Five Arrested in Theft Of LexisNexis Data

By Brian Krebs
Special to The Washington Post
Saturday, July 1, 2006

Federal authorities last week arrested five men in connection with a 2005 network breach at LexisNexis Group that the database giant said led to the theft of personal records on more than 310,000 individuals.

The government charges that the men, who range in age from 19 to 24, used stolen database accounts to look up sensitive data on a number of individuals. The victims are named only by their initials in the indictment, but some of the accused men said in interviews with washingtonpost.com that the case involves the theft last year of revealing photos and other information from hotel heiress Paris Hilton's cellphone.

The group also used stolen or illegally created accounts at LexisNexis subsidiaries to look up Social Security numbers and other personal information on dozens of celebrities, according to the suspects who were interviewed.

Charged in the indictment with aggravated identify theft, conspiracy and computer fraud were: Jason Daniel Hawks, 24, of Winston-Salem, N.C.; Zachary Wiley Mann, 19, of Maple Grove, Minn.; Timothy C. McKeage, 21, of Woonsocket, R.I.; Justin A. Perras, 19, of New Bedford, Mass.; and Jeffrey Robert Weinberg, 21, of Laguna Beach, Calif.

Aggravated identity theft is defined as the use of a stolen identity to commit other crimes. Under a law passed in July 2004, someone found guilty of aggravated identity theft receives a mandatory two-year prison sentence in addition to any penalties for related crimes.

The government alleges that on two dates in January and March 2005, McKeage compromised a computer belonging to an officer in the Port Orange, Fla., Police Department. He then allegedly used the department's credentials to access records at Accurint, a database service for law enforcement and legal professionals offered by Seisint, a Florida-based subsidiary of LexisNexis. The indictment charges that McKeage used that access to create even more user accounts, which he then allegedly shared with the other co-defendants.

The indictment also alleges that at the same time, Perras gained access to an Accurint account belonging to a police department in Denton County, Tex., by impersonating a LexisNexis employee. According to interviews with at least three of the accused, the group accessed information on Hilton, California Gov. Arnold Schwarzenegger (R), and actors Laurence Fishburne and Demi Moore.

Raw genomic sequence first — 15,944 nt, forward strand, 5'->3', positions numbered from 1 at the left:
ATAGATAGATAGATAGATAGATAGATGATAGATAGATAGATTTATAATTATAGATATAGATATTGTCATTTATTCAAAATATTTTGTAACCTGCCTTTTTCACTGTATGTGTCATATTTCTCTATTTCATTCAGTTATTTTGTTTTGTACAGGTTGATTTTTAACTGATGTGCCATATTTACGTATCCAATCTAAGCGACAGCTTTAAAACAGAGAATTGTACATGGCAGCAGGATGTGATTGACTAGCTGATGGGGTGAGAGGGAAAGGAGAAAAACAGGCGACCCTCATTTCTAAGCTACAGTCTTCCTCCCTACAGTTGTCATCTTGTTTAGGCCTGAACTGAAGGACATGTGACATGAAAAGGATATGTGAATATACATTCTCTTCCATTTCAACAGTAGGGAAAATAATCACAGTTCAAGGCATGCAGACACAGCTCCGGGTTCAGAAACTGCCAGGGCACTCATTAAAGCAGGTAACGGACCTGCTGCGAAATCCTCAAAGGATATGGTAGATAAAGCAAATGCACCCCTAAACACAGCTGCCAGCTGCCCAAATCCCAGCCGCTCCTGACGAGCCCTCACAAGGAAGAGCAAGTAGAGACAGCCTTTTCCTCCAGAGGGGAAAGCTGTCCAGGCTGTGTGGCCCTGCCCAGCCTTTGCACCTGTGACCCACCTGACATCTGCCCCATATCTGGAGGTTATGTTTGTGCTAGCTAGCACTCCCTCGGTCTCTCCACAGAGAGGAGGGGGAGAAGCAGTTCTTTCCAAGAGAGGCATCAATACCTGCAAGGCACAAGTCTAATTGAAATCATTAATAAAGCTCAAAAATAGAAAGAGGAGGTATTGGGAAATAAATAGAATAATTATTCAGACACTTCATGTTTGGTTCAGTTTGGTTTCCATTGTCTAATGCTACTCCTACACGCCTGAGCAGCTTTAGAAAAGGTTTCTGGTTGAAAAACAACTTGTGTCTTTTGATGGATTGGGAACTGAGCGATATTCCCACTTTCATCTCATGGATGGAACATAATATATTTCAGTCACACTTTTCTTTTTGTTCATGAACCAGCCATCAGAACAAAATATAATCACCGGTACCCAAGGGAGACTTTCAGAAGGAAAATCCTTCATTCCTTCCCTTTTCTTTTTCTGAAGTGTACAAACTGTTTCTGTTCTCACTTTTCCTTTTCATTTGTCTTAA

Perras said yesterday that he admitted to U.S. Secret Service agents in February that all of the charges against him in the government's indictment were true. But he said no one in the group used the information obtained through Accurint for illegal purposes.

"There was never any malicious intent," Perras said in a phone interview. "We were just a bunch of kids goofing around. No one was planning on stealing anyone's identities."

In May 2005, police searched the home of one of Perras's friends -- a minor -- in connection with the hacking of Paris Hilton's cellphone. That individual -- whom The Washington Post is not naming because he is still a minor -- is currently serving an 11-month sentence in a Massachusetts juvenile detention center after pleading guilty to his role in the Hilton phone hack, among other charges.

Zachary Mann, another of the young men arrested last week, admitted in a phone interview that he had looked up the personal information of several celebrities, including Fishburne. But he denied that anyone in the group ever tried to profit from any of the information. When asked whether he had any regrets about his actions, Mann was defiant.

"I'd do it safer, because way too many people involved were talking about it," Mann said. "I don't think what we did was that bad. We never used anyone's identity. Besides, don't you think it's wrong that a company like that has all this information that's available to anyone who's willing to pay for it?"

The five men are ordered to appear in a West Palm Beach, Fla., courtroom for a pretrial hearing July 12. All are currently free on bond.

A spokesperson for the Secret Service declined to comment, referring inquiries to the U.S. Atorney's office for the Southern District of Florida, which could not be reached for comment. LexisNexis officials did not return calls seeking comment.

Krebs is a staff writer forhttp://washingtonpost.com.


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